Employee "On Probation" Terminated Without Cause after Five Months of Employment Not Entitled to Any Notice: Div Court

What is the legal effect of being “on probation”? While this blog has looked at the issue of an employee being employed pursuant to a written employment contract containing a period of probation, (see Ontario Court Awards Four Months Notice to Employee Fired while “On Probation”), a recent decision from the Ontario Divisional Court provides a new wrinkle to this issue.

In Nagribianko v Select Wine Merchants Ltd., 2016 ONSC 490 (CanLII) the Ontario Divisional Court, sitting as the court of appeal from a decision of the Ontario Small Claims Court found that “in the absence of bad faith, an employer is entitled to dismiss a probationary employee without notice and without giving reasons.”

For the reasons argued below, I would respectfully submit that the court in this case got it wrong.

Monday, 2 May 2016

Labour Arbitrator says: "A Finding of Harassment Requires a Departure from Reasonable Conduct."

What constitutes workplace harassment?

Every time I encounter a case of alleged workplace harassment, which is far, far more frequently than anyone outside this practice might think, I harken back to what the Honourable Justice Perell wrote in the case of High Parklane Consulting Inc. v. Royal Group Technologies Limited, 2007 CanLII 410 (ON SC):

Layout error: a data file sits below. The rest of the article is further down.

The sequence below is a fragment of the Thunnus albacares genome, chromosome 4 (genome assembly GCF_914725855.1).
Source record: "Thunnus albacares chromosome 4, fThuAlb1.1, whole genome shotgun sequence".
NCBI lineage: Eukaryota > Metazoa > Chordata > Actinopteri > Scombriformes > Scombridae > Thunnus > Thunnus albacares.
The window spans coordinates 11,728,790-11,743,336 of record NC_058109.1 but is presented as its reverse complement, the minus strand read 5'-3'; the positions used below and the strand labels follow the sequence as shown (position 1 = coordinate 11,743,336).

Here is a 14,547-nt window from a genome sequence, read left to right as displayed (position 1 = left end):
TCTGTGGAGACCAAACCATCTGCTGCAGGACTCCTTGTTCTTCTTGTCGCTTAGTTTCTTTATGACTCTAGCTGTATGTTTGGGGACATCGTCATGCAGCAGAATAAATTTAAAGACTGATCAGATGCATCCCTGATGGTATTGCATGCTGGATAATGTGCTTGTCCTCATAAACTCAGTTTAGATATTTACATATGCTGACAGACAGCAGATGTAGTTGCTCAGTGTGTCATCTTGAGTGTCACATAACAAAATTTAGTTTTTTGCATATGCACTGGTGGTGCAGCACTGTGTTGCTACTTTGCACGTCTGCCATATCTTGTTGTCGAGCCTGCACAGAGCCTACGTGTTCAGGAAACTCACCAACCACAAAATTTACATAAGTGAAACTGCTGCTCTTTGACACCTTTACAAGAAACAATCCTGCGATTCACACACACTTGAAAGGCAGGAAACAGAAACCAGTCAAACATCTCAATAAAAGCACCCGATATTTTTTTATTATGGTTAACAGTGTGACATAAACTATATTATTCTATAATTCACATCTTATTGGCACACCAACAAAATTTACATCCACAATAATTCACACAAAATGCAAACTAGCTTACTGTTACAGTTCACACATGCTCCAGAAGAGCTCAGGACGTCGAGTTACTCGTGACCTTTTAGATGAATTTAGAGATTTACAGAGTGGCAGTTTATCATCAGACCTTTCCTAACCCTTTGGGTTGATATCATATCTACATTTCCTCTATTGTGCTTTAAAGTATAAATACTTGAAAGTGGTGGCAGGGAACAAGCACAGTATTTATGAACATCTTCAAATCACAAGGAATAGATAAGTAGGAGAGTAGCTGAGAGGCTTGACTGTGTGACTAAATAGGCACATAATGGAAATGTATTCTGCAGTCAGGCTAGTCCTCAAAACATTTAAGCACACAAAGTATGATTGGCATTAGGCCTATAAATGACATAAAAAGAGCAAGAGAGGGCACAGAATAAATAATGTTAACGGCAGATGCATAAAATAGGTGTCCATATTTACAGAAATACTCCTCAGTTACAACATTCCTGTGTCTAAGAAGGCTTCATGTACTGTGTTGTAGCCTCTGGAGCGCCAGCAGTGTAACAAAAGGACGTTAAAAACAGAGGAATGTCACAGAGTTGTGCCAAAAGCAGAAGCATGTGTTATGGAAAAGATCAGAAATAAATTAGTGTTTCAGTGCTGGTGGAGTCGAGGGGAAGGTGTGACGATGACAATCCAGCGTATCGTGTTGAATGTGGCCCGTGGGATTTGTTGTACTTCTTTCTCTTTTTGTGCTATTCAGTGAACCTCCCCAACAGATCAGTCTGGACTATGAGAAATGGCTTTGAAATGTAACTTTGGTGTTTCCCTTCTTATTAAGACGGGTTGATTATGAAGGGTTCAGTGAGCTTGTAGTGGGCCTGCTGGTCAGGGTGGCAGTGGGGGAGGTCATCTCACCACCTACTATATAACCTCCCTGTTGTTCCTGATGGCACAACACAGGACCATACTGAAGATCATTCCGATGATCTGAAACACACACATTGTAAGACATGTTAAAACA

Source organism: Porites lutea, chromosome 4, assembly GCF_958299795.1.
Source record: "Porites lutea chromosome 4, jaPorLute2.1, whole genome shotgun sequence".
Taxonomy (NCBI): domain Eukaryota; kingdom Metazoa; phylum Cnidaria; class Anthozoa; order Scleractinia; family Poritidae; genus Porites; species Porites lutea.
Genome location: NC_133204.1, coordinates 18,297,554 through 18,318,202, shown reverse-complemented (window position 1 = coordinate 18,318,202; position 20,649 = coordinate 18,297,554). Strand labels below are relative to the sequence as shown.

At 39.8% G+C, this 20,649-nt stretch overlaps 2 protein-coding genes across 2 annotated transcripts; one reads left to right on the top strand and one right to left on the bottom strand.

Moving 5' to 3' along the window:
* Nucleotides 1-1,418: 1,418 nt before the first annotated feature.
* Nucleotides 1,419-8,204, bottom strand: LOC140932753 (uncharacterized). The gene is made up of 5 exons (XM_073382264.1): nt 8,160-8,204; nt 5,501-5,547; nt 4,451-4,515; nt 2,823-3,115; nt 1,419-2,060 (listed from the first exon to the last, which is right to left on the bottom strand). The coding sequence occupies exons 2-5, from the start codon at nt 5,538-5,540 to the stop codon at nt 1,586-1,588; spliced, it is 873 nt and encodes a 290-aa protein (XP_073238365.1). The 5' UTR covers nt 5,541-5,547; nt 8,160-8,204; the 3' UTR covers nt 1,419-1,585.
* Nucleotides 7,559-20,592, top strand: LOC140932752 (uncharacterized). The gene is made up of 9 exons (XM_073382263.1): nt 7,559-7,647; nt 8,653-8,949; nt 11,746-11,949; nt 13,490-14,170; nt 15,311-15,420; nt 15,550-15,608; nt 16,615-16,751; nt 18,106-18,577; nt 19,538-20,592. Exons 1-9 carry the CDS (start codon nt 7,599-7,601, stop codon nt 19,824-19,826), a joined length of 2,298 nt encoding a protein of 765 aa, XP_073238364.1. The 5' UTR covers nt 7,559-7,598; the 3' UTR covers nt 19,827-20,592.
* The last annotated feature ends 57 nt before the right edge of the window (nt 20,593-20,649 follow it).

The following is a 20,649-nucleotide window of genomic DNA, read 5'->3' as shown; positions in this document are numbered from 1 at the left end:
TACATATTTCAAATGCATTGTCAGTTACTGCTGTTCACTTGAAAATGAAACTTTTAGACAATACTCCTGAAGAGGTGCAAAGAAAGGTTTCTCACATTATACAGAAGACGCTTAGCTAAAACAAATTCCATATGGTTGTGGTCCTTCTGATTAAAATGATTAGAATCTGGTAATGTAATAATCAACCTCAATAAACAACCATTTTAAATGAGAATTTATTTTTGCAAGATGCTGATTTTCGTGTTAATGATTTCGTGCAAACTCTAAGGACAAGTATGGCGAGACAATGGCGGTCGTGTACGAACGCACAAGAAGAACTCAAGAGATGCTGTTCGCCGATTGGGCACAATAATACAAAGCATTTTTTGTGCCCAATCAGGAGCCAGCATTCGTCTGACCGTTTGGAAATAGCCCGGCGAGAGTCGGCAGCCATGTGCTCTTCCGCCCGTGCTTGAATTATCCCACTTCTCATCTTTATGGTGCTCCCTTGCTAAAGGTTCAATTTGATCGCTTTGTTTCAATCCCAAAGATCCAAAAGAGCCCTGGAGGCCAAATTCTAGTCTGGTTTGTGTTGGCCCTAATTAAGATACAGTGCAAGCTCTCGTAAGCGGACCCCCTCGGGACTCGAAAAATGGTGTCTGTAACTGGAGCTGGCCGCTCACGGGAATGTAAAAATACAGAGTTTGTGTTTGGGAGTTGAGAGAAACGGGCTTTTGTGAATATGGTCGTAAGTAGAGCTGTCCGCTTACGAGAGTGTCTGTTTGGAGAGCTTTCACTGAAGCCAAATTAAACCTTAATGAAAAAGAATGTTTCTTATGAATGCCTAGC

[36] It is trite to say that that making a living is a stressful activity and that much of life can be nasty and brutish. Tort law does not provide compensation for all stress-causing and nasty conduct that individuals may suffer at the hands of another, and the elements of the tort of intentional infliction of mental distress that the conduct must be extreme, flagrant, outrageous and calculated to caused harm are the law’s ways of narrowing the ambit of the tort.

In short, there are some behaviours up with which one must put, if I may paraphrase the great Sir Winston Churchill.

But, returning to the point, the law does, at least in theory, prohibit workplace harassment. In the labour context, collective agreements often forbid such behaviour, so what then constitutes workplace harassment?

In a labour arbitration award released April 18, 2016, Fanshawe College of Applied Arts and Technology v Ontario Public Service Employees Union, 2016 CanLII 23226 (ON LA), Arbitrator Michael Bendel defined the answer as follows, “a finding of harassment requires a departure from reasonable conduct.”